UK lawyers net £19m from software piracy case
Nice work if you can get it
A software piracy case cost the UK taxpayer more than £19m in legal aid last year.
The prosecution of six men over allegations of software piracy as part of Operation Blossom racked up £18.4m in legal aid fees plus prosecution fees of more than £750,000. The case culminated with the conviction of all six men. One man was sentenced to two and a half years, the Guardian reports.
While the courts were happy to dole out porridge because of the case, the defendents' lawyers are in a far happier position. Six firms of solicitors coined more than £14m between them while a team of 15 barristers who worked on the case won't be short of a bob or too either.
James Sturman QC, for example, made £1.18m in the last financial year (2004-05), largely of fees connected with the Operation Blossom case - even though his client admitted his guilt and never stood trial. Sturman is the first barrister to ever earn more than £1m from legal aid arising from criminal cases.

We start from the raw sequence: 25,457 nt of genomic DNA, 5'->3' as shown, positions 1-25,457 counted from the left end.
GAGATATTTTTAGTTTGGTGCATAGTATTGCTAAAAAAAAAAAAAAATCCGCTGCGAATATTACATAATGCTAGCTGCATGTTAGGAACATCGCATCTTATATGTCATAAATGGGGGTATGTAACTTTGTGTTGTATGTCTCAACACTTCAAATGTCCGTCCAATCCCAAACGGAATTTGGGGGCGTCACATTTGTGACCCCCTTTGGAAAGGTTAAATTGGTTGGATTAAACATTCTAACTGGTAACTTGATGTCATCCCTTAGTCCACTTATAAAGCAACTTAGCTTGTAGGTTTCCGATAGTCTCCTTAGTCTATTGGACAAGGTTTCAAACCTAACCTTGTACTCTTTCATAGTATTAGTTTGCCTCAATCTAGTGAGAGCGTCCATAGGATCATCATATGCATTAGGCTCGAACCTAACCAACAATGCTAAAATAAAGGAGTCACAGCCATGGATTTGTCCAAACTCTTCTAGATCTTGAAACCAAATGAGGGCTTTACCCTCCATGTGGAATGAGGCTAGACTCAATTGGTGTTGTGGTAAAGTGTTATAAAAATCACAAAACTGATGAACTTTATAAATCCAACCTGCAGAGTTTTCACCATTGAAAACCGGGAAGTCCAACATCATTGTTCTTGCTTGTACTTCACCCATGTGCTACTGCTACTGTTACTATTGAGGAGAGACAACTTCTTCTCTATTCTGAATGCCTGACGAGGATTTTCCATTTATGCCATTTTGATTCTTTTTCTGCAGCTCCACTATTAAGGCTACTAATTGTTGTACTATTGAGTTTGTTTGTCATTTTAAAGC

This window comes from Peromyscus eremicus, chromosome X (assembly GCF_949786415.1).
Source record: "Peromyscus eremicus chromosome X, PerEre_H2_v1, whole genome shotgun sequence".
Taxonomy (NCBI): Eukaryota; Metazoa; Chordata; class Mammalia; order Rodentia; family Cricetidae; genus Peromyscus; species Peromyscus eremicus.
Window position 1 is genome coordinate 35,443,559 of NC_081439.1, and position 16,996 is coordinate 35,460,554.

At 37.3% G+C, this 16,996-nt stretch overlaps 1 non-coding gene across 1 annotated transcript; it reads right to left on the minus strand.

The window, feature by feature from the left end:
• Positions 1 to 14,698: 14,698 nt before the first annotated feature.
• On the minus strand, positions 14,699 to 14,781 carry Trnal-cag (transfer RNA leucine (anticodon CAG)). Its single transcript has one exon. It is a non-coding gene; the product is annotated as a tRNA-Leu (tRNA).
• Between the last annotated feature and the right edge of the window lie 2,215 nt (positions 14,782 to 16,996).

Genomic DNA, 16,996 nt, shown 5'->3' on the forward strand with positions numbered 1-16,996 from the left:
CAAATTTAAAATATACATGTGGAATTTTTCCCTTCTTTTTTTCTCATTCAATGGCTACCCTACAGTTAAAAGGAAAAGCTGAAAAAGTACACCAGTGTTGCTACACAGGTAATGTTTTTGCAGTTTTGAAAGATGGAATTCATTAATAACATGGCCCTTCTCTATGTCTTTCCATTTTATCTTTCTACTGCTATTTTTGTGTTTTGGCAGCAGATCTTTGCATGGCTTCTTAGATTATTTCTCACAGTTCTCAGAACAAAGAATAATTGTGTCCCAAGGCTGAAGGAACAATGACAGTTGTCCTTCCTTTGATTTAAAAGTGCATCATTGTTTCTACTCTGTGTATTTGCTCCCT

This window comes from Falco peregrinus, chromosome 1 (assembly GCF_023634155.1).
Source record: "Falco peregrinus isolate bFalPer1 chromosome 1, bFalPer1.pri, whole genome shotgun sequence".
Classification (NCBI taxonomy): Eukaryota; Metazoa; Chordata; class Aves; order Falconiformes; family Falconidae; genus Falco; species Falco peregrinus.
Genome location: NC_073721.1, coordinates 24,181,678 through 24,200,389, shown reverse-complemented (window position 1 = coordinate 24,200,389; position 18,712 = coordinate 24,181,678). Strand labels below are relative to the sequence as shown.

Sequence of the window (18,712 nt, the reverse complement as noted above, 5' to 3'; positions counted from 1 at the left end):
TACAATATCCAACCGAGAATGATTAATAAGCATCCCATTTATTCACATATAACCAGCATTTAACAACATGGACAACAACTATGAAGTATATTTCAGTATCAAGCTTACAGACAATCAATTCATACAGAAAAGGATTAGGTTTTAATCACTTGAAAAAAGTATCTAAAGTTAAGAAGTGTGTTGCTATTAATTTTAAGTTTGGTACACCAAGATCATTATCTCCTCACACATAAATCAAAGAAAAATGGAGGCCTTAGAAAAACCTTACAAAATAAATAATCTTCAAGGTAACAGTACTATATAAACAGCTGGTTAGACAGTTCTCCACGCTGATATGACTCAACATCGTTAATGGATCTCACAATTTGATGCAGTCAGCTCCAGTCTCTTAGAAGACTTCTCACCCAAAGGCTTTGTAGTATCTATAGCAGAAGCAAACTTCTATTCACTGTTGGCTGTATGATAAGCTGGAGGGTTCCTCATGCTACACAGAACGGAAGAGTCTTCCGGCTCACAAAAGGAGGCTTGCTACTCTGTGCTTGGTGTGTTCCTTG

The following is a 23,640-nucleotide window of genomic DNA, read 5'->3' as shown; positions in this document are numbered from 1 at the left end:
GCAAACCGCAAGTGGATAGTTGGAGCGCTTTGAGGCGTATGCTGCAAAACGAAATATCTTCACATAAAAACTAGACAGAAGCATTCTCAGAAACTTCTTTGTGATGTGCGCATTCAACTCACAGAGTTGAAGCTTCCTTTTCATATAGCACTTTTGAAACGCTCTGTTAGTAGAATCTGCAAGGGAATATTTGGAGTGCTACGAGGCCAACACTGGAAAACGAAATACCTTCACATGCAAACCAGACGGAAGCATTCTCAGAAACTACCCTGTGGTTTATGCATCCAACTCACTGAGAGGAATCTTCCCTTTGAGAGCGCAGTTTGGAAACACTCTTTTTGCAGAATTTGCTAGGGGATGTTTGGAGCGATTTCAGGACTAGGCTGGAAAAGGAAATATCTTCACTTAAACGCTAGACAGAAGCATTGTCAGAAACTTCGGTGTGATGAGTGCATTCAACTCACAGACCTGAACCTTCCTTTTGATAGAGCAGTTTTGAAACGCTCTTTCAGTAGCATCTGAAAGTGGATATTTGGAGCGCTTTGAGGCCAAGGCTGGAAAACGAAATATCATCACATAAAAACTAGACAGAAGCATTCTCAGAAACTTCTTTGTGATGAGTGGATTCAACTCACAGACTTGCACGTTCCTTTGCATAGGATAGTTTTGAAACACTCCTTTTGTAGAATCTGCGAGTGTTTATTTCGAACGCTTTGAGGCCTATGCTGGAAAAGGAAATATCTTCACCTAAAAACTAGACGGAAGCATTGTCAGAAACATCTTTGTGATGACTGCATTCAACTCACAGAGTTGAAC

The most expensive civil case to conclude in 2004-05 involved a class action suit on behalf of 120 women who'd either died or suffered strokes as an alleged result of taking third generation contraceptive pills. The failed lawsuit involved legal aid fees of £9.9m. The fees came to light in a written answer by constitutional affairs minister Harriet Harman to questions posed by Labour MP Andrew Dismore. ®